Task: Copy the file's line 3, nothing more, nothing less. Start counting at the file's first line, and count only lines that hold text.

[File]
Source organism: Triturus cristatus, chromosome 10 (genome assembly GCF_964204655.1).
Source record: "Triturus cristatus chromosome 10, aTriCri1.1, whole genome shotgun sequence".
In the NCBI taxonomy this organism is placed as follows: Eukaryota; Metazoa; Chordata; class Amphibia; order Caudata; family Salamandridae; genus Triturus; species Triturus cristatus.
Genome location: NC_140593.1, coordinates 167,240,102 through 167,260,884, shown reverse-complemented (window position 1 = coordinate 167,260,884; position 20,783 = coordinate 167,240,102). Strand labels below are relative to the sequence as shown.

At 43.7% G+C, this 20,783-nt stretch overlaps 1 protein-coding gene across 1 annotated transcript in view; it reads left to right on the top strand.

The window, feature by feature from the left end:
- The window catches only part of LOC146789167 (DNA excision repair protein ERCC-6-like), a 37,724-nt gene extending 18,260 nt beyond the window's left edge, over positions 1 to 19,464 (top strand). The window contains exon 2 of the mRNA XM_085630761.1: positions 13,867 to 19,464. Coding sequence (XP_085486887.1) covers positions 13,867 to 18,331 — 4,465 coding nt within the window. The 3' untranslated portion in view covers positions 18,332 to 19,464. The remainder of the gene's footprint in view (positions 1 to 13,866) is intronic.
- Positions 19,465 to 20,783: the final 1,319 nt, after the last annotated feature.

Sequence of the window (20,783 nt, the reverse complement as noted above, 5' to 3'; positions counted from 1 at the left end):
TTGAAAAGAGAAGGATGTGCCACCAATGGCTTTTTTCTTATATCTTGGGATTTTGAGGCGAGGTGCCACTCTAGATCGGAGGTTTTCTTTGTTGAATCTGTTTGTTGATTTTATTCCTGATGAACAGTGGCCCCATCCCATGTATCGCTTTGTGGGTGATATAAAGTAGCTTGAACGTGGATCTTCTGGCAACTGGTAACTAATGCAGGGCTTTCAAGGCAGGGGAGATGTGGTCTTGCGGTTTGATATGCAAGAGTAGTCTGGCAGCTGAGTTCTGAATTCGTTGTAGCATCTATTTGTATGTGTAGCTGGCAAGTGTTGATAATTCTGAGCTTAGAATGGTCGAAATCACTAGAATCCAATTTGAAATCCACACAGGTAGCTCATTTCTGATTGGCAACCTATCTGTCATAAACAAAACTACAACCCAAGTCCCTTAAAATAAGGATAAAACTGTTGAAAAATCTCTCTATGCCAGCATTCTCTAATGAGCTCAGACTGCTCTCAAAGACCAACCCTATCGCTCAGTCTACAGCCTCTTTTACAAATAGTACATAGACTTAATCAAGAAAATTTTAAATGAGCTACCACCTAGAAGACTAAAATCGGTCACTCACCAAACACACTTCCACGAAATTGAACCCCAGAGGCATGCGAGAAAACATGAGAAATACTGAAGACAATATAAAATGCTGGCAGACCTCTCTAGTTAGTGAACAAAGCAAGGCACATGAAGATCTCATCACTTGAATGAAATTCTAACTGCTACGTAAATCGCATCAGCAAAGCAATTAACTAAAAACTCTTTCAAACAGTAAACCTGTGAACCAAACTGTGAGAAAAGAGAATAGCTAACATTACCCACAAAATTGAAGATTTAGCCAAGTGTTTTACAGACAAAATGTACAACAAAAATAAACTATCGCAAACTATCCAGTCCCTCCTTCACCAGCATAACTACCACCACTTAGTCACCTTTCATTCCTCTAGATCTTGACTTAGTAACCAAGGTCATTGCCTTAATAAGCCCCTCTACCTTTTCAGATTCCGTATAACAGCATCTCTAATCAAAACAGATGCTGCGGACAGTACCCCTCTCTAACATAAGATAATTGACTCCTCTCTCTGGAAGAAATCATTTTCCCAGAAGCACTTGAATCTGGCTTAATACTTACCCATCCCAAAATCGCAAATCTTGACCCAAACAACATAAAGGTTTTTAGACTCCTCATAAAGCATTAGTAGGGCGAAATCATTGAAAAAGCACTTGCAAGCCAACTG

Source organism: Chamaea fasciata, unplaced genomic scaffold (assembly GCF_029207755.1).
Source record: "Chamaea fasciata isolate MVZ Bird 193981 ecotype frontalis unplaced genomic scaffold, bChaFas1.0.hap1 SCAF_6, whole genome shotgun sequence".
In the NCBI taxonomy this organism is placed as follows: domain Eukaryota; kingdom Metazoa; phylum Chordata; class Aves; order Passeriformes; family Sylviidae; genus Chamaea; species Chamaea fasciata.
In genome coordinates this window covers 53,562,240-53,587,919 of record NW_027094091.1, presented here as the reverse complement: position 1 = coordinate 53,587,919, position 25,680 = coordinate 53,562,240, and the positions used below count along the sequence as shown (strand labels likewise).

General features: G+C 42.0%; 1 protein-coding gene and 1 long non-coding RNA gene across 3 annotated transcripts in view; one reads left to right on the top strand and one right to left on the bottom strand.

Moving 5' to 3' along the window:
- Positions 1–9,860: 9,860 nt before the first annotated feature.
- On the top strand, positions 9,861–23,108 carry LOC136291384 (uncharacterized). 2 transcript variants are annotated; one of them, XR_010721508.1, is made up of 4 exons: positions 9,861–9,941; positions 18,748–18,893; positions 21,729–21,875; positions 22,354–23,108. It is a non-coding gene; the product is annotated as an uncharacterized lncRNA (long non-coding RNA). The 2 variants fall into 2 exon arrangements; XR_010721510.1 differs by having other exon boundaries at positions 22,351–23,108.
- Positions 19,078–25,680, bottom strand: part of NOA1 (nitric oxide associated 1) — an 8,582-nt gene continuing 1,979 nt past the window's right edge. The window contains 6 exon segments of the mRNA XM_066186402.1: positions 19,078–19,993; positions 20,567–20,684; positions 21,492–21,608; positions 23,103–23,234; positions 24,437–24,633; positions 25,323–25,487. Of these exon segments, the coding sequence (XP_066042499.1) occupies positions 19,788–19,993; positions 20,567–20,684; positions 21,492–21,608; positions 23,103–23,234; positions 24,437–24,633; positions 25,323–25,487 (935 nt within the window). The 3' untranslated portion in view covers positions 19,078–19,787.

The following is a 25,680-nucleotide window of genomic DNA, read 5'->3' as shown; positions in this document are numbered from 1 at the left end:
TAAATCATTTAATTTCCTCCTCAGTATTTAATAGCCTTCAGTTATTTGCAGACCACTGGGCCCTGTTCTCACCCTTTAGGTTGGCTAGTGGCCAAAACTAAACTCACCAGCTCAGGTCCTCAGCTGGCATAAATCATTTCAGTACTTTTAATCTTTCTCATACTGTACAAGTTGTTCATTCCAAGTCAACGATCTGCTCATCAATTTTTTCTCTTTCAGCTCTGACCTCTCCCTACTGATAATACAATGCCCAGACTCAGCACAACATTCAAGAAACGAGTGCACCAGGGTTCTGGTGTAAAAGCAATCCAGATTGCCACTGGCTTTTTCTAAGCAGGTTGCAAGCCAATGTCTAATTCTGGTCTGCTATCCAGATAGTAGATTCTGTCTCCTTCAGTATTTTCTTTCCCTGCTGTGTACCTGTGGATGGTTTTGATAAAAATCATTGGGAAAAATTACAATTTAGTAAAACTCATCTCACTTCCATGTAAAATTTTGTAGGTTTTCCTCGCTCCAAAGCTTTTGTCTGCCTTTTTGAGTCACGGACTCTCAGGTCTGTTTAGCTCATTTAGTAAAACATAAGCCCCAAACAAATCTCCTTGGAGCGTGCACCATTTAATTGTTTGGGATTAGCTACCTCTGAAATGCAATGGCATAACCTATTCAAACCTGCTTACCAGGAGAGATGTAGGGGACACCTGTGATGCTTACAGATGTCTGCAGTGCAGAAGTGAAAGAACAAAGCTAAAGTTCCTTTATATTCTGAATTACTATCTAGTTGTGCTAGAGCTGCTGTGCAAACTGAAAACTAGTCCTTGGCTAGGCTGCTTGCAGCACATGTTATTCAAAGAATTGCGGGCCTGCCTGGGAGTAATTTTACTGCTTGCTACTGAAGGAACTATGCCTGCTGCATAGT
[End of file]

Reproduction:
In the NCBI taxonomy this organism is placed as follows: Eukaryota; Metazoa; Chordata; class Amphibia; order Caudata; family Salamandridae; genus Triturus; species Triturus cristatus.